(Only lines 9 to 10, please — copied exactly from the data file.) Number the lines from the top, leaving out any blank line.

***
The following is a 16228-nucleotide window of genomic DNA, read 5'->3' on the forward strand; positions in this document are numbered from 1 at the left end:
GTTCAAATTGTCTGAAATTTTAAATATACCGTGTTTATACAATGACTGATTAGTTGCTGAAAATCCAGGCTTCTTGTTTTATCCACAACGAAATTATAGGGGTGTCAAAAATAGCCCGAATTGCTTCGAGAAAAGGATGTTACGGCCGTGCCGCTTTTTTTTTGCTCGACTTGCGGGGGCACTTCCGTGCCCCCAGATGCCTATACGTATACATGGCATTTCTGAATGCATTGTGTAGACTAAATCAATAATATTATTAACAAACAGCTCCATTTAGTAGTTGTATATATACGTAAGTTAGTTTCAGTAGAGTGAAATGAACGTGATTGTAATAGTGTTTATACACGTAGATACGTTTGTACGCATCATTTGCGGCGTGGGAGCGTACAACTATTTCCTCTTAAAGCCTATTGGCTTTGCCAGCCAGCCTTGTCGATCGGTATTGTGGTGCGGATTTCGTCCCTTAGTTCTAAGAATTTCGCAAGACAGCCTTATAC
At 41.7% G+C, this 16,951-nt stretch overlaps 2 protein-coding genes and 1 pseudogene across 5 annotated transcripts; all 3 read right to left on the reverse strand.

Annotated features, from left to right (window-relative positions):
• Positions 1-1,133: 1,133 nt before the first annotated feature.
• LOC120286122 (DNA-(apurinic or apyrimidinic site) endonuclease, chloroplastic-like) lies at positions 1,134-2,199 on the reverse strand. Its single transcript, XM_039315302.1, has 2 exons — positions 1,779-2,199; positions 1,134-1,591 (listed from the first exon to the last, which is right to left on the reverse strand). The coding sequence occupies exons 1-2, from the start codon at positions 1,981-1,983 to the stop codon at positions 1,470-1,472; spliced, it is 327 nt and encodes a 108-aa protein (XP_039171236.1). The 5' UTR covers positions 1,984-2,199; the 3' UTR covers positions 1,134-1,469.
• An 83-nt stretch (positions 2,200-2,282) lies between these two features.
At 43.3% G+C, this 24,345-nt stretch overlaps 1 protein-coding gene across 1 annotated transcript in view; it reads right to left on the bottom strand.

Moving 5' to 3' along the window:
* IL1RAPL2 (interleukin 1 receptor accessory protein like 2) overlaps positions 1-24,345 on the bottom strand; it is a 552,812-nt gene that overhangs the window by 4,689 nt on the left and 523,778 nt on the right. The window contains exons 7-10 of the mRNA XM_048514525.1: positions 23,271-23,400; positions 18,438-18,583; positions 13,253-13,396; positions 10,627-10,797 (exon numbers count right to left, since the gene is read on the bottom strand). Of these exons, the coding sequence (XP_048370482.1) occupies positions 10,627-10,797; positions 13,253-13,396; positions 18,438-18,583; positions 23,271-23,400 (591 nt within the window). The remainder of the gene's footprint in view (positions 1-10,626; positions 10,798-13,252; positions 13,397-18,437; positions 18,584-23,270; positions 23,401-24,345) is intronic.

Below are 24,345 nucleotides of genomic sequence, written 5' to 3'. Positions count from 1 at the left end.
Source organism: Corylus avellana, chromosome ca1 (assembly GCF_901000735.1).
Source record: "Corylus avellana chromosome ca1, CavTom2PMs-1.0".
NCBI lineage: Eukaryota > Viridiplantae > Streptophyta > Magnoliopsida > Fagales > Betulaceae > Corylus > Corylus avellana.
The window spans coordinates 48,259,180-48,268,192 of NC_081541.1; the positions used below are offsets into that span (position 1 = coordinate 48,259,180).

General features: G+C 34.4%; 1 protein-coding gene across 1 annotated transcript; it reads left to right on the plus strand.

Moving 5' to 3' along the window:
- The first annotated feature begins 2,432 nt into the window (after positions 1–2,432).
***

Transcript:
Moving 5' to 3' along the window:
* IL1RAPL2 (interleukin 1 receptor accessory protein like 2) overlaps positions 1-24,345 on the bottom strand; it is a 552,812-nt gene that overhangs the window by 4,689 nt on the left and 523,778 nt on the right. The window contains exons 7-10 of the mRNA XM_048514525.1: positions 23,271-23,400; positions 18,438-18,583; positions 13,253-13,396; positions 10,627-10,797 (exon numbers count right to left, since the gene is read on the bottom strand). Of these exons, the coding sequence (XP_048370482.1) occupies positions 10,627-10,797; positions 13,253-13,396; positions 18,438-18,583; positions 23,271-23,400 (591 nt within the window). The remainder of the gene's footprint in view (positions 1-10,626; positions 10,798-13,252; positions 13,397-18,437; positions 18,584-23,270; positions 23,401-24,345) is intronic.